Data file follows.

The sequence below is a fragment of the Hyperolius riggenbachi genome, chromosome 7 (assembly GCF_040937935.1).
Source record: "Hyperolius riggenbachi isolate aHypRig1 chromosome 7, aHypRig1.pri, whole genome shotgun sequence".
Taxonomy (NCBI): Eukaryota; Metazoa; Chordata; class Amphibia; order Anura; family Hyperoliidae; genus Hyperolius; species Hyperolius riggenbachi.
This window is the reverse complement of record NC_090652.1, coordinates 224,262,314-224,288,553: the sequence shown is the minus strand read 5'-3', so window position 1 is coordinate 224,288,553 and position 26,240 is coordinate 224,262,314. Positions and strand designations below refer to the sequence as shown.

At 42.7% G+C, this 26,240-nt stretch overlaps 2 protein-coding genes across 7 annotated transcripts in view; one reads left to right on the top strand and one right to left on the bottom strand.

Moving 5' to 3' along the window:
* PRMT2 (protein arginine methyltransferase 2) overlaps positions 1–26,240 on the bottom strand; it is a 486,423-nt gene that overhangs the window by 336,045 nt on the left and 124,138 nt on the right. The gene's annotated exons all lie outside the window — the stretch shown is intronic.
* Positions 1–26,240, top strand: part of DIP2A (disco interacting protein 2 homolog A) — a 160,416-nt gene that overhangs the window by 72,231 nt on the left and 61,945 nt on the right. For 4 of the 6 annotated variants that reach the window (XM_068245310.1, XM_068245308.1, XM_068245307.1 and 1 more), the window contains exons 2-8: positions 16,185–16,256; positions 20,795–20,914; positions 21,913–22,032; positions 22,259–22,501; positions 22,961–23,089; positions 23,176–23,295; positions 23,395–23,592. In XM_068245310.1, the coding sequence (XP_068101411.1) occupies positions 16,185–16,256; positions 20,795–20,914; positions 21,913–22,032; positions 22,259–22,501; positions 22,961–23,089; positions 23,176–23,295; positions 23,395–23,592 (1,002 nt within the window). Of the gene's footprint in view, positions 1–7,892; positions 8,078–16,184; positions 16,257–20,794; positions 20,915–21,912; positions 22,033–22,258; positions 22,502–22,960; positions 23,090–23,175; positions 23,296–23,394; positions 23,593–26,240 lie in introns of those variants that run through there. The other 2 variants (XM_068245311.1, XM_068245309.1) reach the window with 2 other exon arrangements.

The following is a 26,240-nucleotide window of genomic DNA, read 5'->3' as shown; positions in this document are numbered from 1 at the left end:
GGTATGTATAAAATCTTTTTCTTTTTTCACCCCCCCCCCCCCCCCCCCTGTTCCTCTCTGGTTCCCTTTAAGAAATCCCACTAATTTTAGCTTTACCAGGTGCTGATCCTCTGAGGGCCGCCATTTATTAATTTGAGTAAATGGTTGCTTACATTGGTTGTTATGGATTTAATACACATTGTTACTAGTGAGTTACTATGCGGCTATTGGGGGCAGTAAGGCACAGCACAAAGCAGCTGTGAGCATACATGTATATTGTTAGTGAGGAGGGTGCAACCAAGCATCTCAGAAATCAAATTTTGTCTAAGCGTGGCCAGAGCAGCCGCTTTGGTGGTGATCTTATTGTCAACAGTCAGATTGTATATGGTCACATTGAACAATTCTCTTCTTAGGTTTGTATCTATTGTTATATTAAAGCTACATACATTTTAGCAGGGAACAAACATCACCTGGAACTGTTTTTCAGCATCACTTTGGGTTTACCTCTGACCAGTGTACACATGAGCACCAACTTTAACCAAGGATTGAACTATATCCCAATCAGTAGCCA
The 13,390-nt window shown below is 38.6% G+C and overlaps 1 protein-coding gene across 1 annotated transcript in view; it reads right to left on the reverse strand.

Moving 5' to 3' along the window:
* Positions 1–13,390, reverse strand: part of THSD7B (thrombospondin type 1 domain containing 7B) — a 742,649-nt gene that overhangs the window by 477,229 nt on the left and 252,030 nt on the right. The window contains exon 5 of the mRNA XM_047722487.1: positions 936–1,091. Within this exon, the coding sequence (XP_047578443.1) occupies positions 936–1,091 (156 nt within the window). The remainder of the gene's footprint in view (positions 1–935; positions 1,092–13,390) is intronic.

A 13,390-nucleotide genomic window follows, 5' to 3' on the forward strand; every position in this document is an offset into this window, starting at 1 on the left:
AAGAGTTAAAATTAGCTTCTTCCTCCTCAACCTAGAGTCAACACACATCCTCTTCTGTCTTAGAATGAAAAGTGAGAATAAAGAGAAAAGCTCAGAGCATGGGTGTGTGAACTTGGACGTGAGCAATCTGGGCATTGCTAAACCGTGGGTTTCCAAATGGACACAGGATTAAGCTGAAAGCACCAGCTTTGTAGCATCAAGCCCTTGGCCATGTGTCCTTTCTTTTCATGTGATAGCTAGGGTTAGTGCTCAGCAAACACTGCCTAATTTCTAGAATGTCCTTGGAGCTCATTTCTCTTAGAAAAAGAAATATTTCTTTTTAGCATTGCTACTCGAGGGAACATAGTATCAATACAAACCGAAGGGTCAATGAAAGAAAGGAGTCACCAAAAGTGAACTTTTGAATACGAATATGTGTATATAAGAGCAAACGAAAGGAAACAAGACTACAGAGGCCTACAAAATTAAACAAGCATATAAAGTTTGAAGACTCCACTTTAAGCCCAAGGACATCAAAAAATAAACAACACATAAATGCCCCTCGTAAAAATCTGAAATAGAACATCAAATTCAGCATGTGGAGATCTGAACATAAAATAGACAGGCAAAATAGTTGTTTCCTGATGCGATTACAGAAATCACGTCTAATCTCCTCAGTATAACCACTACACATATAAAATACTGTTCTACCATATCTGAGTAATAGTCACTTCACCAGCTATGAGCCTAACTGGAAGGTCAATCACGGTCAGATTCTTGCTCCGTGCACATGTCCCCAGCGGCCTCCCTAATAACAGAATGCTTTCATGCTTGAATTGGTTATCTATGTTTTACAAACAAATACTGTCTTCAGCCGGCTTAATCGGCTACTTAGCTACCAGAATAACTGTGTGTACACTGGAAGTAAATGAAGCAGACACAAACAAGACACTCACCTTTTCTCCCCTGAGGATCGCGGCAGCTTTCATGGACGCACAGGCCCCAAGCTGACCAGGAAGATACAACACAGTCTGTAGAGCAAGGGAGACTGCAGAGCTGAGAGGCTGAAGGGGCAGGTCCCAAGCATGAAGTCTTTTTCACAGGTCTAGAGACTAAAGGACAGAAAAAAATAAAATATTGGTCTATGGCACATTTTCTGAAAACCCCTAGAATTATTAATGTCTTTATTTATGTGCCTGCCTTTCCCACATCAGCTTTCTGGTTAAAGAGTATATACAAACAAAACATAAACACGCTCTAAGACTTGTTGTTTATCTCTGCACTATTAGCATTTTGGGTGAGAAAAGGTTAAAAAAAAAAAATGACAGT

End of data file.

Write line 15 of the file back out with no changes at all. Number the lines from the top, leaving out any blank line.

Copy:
AAGAGTTAAAATTAGCTTCTTCCTCCTCAACCTAGAGTCAACACACATCCTCTTCTGTCTTAGAATGAAAAGTGAGAATAAAGAGAAAAGCTCAGAGCATGGGTGTGTGAACTTGGACGTGAGCAATCTGGGCATTGCTAAACCGTGGGTTTCCAAATGGACACAGGATTAAGCTGAAAGCACCAGCTTTGTAGCATCAAGCCCTTGGCCATGTGTCCTTTCTTTTCATGTGATAGCTAGGGTTAGTGCTCAGCAAACACTGCCTAATTTCTAGAATGTCCTTGGAGCTCATTTCTCTTAGAAAAAGAAATATTTCTTTTTAGCATTGCTACTCGAGGGAACATAGTATCAATACAAACCGAAGGGTCAATGAAAGAAAGGAGTCACCAAAAGTGAACTTTTGAATACGAATATGTGTATATAAGAGCAAACGAAAGGAAACAAGACTACAGAGGCCTACAAAATTAAACAAGCATATAAAGTTTGAAGACTCCACTTTAAGCCCAAGGACATCAAAAAATAAACAACACATAAATGCCCCTCGTAAAAATCTGAAATAGAACATCAAATTCAGCATGTGGAGATCTGAACATAAAATAGACAGGCAAAATAGTTGTTTCCTGATGCGATTACAGAAATCACGTCTAATCTCCTCAGTATAACCACTACACATATAAAATACTGTTCTACCATATCTGAGTAATAGTCACTTCACCAGCTATGAGCCTAACTGGAAGGTCAATCACGGTCAGATTCTTGCTCCGTGCACATGTCCCCAGCGGCCTCCCTAATAACAGAATGCTTTCATGCTTGAATTGGTTATCTATGTTTTACAAACAAATACTGTCTTCAGCCGGCTTAATCGGCTACTTAGCTACCAGAATAACTGTGTGTACACTGGAAGTAAATGAAGCAGACACAAACAAGACACTCACCTTTTCTCCCCTGAGGATCGCGGCAGCTTTCATGGACGCACAGGCCCCAAGCTGACCAGGAAGATACAACACAGTCTGTAGAGCAAGGGAGACTGCAGAGCTGAGAGGCTGAAGGGGCAGGTCCCAAGCATGAAGTCTTTTTCACAGGTCTAGAGACTAAAGGACAGAAAAAAATAAAATATTGGTCTATGGCACATTTTCTGAAAACCCCTAGAATTATTAATGTCTTTATTTATGTGCCTGCCTTTCCCACATCAGCTTTCTGGTTAAAGAGTATATACAAACAAAACATAAACACGCTCTAAGACTTGTTGTTTATCTCTGCACTATTAGCATTTTGGGTGAGAAAAGGTTAAAAAAAAAAAATGACAGT